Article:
"... adjusting and extending X's input model is difficult and supporting features like input event batching and compression, motion event prediction together with associated power-saving strategies or flexible synchronization schemes for aligning input event delivery and rendering operations is (too) complex."

is already implemented and working in weston today..."


scolex 5 hours ago 0 replies      
in the past when ubuntu was still "linux for human beings" they did great job polishing the linux and providing good linux experience. They were very good improvers.

but then they decided to became inventors. But they don't have strong engineering background and their products were trash.

upstart never provided advanced parallelism and was surpassed by systemd

Top menu and indicators rely on d-bus -- really stupid idea and misuse of technology

they abandon mutter+clutter for closed gl-canvas rendering library + compiz to be used in unity. Now is mutter+clutter far more advanced.

Now they want to change wayland for mir? are they serious? They are not good at inventing things. They will just make linux fragmentation much worst. It's really problematic to make good drivers and gpu companies can't spend money and people on different linux platforms.

ubuntu became from "linux for human beings" to "crappy mac-os like for poor"

Someone 4 hours ago 0 replies      
Anybody know what this will be licensed under? I would think (L)GPL, but https://launchpad.net/mir isn't clear:

GNU GPL v3, GNU LGPL v3, MIT / X / Expat Licence, Other/Open Source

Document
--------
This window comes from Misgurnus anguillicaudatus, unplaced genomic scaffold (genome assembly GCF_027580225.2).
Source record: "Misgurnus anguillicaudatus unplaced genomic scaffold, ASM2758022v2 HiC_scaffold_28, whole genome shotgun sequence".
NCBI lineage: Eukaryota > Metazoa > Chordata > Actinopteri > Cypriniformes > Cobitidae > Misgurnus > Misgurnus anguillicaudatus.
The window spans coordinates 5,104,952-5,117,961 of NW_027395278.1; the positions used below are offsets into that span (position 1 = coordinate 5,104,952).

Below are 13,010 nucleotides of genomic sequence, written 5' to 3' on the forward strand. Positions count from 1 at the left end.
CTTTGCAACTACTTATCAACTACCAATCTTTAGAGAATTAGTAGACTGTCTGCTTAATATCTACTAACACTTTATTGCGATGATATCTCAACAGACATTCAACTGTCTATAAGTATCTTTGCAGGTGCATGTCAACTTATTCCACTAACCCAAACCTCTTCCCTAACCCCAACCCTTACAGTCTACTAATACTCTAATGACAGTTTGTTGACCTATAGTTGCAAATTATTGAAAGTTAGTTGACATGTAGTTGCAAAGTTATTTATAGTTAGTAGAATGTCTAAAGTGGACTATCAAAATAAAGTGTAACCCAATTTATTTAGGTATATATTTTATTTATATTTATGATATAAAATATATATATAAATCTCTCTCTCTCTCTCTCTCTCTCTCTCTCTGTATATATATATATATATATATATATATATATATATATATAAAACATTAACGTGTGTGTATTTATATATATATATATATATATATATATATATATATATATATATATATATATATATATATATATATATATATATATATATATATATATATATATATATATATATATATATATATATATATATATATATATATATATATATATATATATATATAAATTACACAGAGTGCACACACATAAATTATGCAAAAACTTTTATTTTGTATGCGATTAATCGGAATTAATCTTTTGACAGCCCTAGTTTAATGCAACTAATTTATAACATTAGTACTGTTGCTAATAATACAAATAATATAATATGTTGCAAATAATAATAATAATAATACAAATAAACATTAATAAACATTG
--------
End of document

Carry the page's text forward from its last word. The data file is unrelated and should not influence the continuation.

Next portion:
(Boost Software License - Version 1.0)
Commercial subscription expires 2022-09-24
This project's licence has not been reviewed."

hamax 8 hours ago 0 replies      
I don't hate this decision. I probably won't upgrade as soon as it comes out, but in my opinion linux ecosystem needs competition in the display server segment.

If they screw it up there are plenty distros to choose from.

caycep 8 hours ago 1 reply      
Also - kind of a noob question but: my assumption is all the recent ubuntu controversy is over ubuntu desktop. Does this affect the ubuntu server distro at all? Especially since I am trying to learn how to create a well provisioned ubuntu server vm for use with linode deployments...
JoachimSchipper 7 hours ago 0 replies      
Relevant: https://lwn.net/Articles/524606/, OpenBSD complaining about modern X becoming less and less portable. Ubuntu, of course, is always willing to turn the incompatibility to 11.
kunai 8 hours ago 5 replies      
I suppose it's time to switch to Fedora, now, even though I've been holding out for as long as humanly possible.

This just pushes me over the edge.

mixedbit 7 hours ago 0 replies      
It it going to be compatible with existing window managers for X or does the change mean that Ubuntu will work only with Gnome or window managers developed from scratch for Mir?
csense 7 hours ago 0 replies      
What does this mean for Ubuntu-based distributions that offer a more traditional look and feel, like Linux Mint? I jumped ship for Linux Mint when Ubuntu shoved Unity down everyone's throats.